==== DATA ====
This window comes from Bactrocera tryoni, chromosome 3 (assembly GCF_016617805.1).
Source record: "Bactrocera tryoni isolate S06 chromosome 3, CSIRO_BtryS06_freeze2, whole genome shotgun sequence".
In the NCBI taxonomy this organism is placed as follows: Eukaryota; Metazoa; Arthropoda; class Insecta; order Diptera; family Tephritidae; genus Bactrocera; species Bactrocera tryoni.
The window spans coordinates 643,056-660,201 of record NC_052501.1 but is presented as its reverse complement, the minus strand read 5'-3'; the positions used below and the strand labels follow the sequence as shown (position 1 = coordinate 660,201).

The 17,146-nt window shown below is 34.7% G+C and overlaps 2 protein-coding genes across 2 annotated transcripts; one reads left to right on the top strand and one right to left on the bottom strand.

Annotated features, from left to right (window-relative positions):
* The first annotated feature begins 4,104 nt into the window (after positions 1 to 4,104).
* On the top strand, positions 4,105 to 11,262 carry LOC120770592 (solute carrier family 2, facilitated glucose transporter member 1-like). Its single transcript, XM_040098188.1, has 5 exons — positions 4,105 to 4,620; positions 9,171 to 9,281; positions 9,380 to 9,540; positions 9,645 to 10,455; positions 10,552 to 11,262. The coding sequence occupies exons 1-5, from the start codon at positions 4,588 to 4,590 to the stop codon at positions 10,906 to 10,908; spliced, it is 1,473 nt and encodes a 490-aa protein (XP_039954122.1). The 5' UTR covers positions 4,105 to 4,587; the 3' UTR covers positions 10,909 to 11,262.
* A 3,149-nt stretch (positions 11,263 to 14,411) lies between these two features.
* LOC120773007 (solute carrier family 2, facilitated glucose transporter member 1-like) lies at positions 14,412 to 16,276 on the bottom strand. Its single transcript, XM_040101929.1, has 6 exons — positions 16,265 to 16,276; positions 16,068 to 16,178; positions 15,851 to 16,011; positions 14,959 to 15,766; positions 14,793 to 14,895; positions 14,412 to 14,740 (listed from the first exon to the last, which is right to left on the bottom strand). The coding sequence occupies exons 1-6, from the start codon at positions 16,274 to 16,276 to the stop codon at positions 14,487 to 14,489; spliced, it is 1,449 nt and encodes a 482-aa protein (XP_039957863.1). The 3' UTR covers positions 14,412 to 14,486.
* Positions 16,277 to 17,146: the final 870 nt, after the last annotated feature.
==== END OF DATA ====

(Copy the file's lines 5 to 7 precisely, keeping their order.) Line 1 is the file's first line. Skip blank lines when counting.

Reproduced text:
The 17,146-nt window shown below is 34.7% G+C and overlaps 2 protein-coding genes across 2 annotated transcripts; one reads left to right on the top strand and one right to left on the bottom strand.

Annotated features, from left to right (window-relative positions):
* The first annotated feature begins 4,104 nt into the window (after positions 1 to 4,104).